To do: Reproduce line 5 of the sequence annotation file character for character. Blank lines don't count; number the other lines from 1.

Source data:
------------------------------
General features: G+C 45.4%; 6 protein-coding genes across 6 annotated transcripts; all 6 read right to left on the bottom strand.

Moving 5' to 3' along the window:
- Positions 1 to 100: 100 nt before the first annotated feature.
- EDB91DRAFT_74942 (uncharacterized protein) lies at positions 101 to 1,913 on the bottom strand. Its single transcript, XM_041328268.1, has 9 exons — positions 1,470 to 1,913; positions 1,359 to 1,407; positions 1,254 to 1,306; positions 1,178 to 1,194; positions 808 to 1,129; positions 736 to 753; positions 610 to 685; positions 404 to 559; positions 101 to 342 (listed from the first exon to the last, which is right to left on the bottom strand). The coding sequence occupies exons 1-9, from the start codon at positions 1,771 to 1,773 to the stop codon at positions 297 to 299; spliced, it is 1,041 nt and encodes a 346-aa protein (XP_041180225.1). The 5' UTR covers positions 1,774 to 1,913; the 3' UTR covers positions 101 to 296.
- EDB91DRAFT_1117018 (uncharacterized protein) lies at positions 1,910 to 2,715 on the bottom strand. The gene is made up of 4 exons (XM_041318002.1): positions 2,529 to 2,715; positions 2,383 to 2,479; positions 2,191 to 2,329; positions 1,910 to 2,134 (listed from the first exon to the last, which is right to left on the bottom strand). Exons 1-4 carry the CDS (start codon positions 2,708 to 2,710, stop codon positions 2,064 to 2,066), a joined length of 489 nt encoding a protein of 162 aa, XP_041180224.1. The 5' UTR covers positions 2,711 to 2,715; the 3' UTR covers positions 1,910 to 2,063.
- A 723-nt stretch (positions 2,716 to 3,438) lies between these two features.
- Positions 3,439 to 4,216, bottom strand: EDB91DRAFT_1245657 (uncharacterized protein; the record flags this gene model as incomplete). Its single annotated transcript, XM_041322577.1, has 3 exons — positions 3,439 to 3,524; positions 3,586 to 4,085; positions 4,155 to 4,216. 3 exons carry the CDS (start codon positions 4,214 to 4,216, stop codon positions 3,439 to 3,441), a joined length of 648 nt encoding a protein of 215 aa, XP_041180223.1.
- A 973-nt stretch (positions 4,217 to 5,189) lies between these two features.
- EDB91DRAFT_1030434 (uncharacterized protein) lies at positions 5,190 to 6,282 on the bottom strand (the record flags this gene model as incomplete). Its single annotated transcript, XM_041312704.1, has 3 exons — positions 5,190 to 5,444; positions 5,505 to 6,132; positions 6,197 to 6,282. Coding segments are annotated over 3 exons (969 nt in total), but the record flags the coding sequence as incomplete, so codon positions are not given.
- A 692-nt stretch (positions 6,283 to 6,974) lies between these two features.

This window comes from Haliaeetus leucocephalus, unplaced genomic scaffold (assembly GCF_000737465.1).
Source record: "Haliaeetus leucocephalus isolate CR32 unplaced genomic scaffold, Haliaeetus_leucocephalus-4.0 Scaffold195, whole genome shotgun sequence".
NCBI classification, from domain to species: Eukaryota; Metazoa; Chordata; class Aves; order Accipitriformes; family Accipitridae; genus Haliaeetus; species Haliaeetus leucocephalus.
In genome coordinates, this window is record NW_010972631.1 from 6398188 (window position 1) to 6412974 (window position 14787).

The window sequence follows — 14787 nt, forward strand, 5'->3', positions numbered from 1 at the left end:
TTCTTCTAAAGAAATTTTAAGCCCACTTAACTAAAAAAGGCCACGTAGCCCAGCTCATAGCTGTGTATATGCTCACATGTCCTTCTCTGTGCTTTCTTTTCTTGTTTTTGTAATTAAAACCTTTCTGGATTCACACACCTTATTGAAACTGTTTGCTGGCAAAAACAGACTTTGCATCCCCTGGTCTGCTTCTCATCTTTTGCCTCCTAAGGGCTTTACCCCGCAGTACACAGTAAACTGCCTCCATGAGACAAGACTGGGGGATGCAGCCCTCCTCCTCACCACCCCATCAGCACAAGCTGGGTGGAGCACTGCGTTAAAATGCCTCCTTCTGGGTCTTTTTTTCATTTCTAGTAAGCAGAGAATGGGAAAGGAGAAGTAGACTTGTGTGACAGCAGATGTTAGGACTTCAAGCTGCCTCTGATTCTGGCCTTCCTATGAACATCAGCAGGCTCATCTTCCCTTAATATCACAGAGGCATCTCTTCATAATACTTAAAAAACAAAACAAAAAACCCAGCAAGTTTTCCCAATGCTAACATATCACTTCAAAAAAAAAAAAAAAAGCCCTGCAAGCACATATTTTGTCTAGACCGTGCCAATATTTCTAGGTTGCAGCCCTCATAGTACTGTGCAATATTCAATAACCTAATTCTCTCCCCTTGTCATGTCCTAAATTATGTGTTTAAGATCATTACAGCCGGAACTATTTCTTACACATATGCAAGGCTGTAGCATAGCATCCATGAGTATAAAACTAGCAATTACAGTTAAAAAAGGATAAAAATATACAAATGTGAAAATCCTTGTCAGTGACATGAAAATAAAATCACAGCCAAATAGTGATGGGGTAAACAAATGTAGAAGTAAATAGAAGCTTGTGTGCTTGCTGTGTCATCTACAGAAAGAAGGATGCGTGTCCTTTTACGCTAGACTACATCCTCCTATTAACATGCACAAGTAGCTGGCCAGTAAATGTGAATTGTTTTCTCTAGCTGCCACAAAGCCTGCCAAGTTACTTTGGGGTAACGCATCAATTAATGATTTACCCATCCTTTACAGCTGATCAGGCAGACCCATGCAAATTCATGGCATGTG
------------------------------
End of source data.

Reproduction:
- EDB91DRAFT_1117018 (uncharacterized protein) lies at positions 1,910 to 2,715 on the bottom strand. The gene is made up of 4 exons (XM_041318002.1): positions 2,529 to 2,715; positions 2,383 to 2,479; positions 2,191 to 2,329; positions 1,910 to 2,134 (listed from the first exon to the last, which is right to left on the bottom strand). Exons 1-4 carry the CDS (start codon positions 2,708 to 2,710, stop codon positions 2,064 to 2,066), a joined length of 489 nt encoding a protein of 162 aa, XP_041180224.1. The 5' UTR covers positions 2,711 to 2,715; the 3' UTR covers positions 1,910 to 2,063.